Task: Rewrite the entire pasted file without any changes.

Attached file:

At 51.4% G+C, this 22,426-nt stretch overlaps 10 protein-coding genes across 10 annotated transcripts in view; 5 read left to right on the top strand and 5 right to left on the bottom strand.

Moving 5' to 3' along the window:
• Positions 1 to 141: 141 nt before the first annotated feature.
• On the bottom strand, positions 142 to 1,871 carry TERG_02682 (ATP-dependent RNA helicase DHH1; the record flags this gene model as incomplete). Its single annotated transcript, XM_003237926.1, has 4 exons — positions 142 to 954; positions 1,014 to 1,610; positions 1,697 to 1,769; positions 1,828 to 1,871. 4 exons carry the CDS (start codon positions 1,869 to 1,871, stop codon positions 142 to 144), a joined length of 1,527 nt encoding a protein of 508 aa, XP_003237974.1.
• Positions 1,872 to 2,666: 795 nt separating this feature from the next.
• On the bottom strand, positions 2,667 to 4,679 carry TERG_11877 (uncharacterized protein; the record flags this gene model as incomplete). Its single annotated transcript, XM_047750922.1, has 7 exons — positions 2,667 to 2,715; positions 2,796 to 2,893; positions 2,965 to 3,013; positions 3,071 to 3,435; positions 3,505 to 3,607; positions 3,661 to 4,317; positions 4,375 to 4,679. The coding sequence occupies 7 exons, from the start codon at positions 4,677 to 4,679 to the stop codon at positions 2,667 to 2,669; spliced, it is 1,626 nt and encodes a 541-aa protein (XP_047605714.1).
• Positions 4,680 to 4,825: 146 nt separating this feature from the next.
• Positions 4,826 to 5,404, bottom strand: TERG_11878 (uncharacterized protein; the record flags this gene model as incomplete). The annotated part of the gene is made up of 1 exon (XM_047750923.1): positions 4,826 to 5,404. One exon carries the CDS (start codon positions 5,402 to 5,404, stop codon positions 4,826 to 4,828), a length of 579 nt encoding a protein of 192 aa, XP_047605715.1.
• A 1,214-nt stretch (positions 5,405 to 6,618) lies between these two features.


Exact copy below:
At 51.4% G+C, this 22,426-nt stretch overlaps 10 protein-coding genes across 10 annotated transcripts in view; 5 read left to right on the top strand and 5 right to left on the bottom strand.

Moving 5' to 3' along the window:
• Positions 1 to 141: 141 nt before the first annotated feature.
• On the bottom strand, positions 142 to 1,871 carry TERG_02682 (ATP-dependent RNA helicase DHH1; the record flags this gene model as incomplete). Its single annotated transcript, XM_003237926.1, has 4 exons — positions 142 to 954; positions 1,014 to 1,610; positions 1,697 to 1,769; positions 1,828 to 1,871. 4 exons carry the CDS (start codon positions 1,869 to 1,871, stop codon positions 142 to 144), a joined length of 1,527 nt encoding a protein of 508 aa, XP_003237974.1.
• Positions 1,872 to 2,666: 795 nt separating this feature from the next.
• On the bottom strand, positions 2,667 to 4,679 carry TERG_11877 (uncharacterized protein; the record flags this gene model as incomplete). Its single annotated transcript, XM_047750922.1, has 7 exons — positions 2,667 to 2,715; positions 2,796 to 2,893; positions 2,965 to 3,013; positions 3,071 to 3,435; positions 3,505 to 3,607; positions 3,661 to 4,317; positions 4,375 to 4,679. The coding sequence occupies 7 exons, from the start codon at positions 4,677 to 4,679 to the stop codon at positions 2,667 to 2,669; spliced, it is 1,626 nt and encodes a 541-aa protein (XP_047605714.1).
• Positions 4,680 to 4,825: 146 nt separating this feature from the next.
• Positions 4,826 to 5,404, bottom strand: TERG_11878 (uncharacterized protein; the record flags this gene model as incomplete). The annotated part of the gene is made up of 1 exon (XM_047750923.1): positions 4,826 to 5,404. One exon carries the CDS (start codon positions 5,402 to 5,404, stop codon positions 4,826 to 4,828), a length of 579 nt encoding a protein of 192 aa, XP_047605715.1.
• A 1,214-nt stretch (positions 5,405 to 6,618) lies between these two features.